This paper which sets forth that the policy for control of roadside advertising should not be administered primarily as a problem of balancing aesthetic needs versus jobs but as a problem of accomadating aesthetic and information needs, makes a detailed examination of the legislative background, suggests means of refining the problem and redefining the issues, and presents the pros and cons of the aesthetics-vs-information debate. The classes of signs which form exceptions to the 1958 Act prohibiting advertising along the Interstate System are discussed. Changes are described which were intended to increase the proportion of public responsibility in the mix of motorist information services and reduce scope of the private sector's license. Observations are presented which may be applied to designing better travel information systems. Reference in also made to engineering principles which should be considered in organizing information facilities. The issues of private commercial signing and public facilities are examined with special reference to intermediate destination directional information and local directional information. Factors are listed which comprise the frame of reference for considering whether further legislation is needed. A detailed list of references is provided.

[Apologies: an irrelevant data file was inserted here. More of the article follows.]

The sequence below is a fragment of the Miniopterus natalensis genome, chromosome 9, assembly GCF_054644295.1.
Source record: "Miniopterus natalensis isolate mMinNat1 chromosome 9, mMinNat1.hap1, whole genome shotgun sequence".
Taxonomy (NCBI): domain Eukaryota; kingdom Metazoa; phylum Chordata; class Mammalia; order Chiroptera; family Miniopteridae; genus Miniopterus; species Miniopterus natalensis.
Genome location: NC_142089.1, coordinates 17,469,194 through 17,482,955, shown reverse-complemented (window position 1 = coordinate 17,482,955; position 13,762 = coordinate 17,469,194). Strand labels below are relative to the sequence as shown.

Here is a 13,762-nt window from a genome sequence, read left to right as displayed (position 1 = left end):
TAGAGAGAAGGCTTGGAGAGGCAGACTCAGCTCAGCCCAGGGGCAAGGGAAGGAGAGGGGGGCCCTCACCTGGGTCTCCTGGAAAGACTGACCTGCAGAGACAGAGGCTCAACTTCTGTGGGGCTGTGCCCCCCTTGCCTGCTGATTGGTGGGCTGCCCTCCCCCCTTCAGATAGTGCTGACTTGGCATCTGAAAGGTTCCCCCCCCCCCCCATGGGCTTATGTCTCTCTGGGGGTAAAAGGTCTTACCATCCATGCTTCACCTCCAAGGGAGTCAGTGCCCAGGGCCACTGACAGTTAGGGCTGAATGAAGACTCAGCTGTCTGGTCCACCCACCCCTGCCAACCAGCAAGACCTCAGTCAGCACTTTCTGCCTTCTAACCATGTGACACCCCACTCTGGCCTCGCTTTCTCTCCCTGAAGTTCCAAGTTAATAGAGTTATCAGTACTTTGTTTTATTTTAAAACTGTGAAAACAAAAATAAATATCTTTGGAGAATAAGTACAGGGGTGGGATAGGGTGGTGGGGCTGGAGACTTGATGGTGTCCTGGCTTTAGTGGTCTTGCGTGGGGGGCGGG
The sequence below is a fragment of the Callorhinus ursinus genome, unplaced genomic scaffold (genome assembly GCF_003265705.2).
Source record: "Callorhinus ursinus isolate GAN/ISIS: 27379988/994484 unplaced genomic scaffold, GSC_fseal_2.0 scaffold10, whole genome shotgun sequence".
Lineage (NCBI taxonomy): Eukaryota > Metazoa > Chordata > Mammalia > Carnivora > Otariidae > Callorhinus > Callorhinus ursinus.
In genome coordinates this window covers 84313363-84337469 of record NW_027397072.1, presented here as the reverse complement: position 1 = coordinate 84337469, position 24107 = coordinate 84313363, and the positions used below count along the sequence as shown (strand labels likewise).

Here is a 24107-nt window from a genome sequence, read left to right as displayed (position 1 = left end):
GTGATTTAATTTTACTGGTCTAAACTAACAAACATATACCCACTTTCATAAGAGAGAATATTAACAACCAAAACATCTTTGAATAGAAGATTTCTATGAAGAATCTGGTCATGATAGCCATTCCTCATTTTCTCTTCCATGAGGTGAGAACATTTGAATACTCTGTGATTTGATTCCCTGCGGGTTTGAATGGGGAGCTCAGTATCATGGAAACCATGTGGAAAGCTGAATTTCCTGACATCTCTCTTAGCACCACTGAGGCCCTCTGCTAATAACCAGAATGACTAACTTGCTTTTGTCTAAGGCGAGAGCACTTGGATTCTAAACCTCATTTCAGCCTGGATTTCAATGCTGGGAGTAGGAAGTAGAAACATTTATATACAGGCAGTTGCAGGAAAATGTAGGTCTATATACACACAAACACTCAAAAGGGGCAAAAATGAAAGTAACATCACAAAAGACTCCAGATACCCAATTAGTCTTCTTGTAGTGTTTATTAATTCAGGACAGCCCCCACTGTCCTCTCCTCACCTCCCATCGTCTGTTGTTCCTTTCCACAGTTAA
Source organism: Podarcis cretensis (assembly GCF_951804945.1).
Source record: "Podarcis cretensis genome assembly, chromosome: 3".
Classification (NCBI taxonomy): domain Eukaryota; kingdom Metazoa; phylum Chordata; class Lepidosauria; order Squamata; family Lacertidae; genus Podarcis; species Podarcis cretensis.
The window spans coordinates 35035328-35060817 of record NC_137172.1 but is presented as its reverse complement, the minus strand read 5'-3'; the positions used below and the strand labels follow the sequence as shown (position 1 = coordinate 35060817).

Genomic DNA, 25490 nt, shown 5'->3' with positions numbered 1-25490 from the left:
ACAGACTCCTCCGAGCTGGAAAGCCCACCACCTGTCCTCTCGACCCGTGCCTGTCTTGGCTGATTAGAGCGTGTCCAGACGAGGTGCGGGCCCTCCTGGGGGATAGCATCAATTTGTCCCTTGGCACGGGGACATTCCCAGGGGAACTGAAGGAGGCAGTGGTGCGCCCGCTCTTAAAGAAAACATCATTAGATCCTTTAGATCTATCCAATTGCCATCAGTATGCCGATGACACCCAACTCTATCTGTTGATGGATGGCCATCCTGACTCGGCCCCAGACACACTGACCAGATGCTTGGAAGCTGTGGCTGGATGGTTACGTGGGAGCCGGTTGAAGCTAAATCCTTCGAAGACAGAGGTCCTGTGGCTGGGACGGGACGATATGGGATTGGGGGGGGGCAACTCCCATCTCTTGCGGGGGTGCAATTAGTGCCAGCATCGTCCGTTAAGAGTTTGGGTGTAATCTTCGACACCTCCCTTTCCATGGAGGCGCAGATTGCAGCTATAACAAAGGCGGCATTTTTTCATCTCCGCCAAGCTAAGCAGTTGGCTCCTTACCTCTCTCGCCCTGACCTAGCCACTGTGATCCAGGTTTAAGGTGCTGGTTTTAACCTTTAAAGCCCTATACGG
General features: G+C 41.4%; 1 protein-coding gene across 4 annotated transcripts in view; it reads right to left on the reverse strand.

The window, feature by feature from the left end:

Media Info

  • Features: References;
  • Pagination: p. 46-81
  • Serial:

Subject/Index Terms

Filing Info

  • Accession Number: 00096056
  • Record Type: Publication
  • Files: TRIS, TRB
  • Created Date: Jul 2 1975 12:00AM